Friday, March 11, 2022

Penance: for Catholic Answers

Blow the trumpet in Sion, sanctify a fast, call a solemn assembly. Gather together the people, sanctify the church, assemble the ancients, gather together the little ones, and them that suck at the breasts: let the bridegroom go forth from his bed, and the bride out of her bridal chamber. (Joel 2.15-7)

My latest for Catholic answers.

Presented with the imperative to “do something” for Lent, a familiar response is to “give something up.” In itself, this is a healthy enough instinct. Depending on your lifestyle, giving up alcohol, or even chocolate, can be a reminder of the nature of the season and a noticeable sacrifice. Alternatively, people think of giving up something bad, trying to overcome a habitual sin. This is laudable, but penance is the sacrifice of something good, not something bad. Catholics should be able to go beyond both kinds of “giving up.”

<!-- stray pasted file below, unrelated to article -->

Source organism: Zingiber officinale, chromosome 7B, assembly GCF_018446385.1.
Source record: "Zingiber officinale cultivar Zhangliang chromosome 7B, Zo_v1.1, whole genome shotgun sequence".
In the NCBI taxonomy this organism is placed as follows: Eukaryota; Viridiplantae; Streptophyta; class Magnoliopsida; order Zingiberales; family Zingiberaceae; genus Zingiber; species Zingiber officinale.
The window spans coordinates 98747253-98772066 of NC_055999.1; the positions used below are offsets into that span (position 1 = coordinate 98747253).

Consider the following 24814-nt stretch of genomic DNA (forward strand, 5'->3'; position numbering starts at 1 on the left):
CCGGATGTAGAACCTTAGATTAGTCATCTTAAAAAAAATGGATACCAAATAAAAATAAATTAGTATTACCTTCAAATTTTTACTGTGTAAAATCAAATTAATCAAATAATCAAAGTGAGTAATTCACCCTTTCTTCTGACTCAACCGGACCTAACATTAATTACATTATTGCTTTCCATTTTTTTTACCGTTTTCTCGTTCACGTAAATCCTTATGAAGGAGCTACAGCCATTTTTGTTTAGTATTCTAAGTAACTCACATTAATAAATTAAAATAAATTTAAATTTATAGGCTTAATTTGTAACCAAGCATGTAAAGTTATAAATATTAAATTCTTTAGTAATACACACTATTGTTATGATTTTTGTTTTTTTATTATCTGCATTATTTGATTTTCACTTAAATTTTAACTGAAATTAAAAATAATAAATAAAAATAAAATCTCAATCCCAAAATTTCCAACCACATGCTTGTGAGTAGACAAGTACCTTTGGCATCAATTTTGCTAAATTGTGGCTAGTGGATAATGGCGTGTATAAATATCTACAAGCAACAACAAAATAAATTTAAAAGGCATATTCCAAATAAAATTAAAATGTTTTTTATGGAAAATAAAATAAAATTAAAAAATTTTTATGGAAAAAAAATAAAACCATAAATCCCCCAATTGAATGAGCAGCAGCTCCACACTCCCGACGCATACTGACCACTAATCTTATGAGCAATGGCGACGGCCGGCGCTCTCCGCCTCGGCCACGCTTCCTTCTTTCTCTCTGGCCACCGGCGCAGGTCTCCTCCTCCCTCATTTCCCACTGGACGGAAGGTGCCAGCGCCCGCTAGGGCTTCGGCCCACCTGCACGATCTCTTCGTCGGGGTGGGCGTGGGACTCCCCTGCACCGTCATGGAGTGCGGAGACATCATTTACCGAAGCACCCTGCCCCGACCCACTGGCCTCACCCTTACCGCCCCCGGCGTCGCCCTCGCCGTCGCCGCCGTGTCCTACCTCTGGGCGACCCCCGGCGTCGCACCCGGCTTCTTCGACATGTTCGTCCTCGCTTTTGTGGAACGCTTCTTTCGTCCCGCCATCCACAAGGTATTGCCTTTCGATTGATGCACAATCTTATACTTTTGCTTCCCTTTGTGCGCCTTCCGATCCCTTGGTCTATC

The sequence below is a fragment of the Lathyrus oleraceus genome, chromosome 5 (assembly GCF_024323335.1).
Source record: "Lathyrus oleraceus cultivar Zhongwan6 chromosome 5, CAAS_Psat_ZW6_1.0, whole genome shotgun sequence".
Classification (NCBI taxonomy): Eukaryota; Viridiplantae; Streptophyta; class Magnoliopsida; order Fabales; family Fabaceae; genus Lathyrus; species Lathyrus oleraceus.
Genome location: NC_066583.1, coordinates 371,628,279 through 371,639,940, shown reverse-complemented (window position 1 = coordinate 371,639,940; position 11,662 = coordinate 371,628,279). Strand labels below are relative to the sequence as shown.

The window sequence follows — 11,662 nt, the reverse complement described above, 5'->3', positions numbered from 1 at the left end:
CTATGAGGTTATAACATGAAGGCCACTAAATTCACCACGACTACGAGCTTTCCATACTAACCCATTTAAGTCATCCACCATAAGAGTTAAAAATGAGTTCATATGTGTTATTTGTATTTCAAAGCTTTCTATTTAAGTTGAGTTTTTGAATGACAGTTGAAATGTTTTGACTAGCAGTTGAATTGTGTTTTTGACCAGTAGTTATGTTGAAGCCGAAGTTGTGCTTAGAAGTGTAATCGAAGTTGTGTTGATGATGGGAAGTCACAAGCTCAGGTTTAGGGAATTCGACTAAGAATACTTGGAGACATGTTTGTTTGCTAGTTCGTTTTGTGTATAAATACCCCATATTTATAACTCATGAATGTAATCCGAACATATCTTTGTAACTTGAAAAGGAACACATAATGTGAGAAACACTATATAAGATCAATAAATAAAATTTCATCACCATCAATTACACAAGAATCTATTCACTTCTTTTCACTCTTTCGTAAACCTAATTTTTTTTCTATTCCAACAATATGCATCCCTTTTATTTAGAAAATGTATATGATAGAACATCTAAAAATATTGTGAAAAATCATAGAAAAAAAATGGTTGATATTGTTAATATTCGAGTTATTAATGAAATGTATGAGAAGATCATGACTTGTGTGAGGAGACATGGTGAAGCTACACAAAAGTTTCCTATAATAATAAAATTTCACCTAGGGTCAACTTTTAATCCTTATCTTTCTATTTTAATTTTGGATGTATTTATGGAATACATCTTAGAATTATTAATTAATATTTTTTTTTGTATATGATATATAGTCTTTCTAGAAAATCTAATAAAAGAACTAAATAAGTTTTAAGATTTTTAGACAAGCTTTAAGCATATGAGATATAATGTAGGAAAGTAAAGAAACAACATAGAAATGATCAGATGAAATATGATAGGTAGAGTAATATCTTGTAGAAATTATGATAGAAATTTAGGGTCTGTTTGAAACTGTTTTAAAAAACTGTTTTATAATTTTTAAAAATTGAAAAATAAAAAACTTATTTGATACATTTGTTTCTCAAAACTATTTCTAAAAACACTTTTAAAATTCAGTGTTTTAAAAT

The imperatives of Lent in particular, and of the Christian life in general, are the eminent good works of prayer, penance, and almsgiving. These really are good works—works that earn us merit. These works will cancel out temporal punishment we would otherwise suffer in purgatory, and add to our glory in heaven, and we can offer them for the good of the holy souls in purgatory and for the conversion of sinners. Good works in this sense are possible only if we are in a state of grace (sanctifying grace), and they will themselves be done in and through God’s assisting grace (actual grace). When we do them, we may say with St. Paul, it is not we who do them, but God who does them through us (Phil. 2:13). They are in fact a gift of God to us—but when God gives us something, we really do possess it.

Read it all there.

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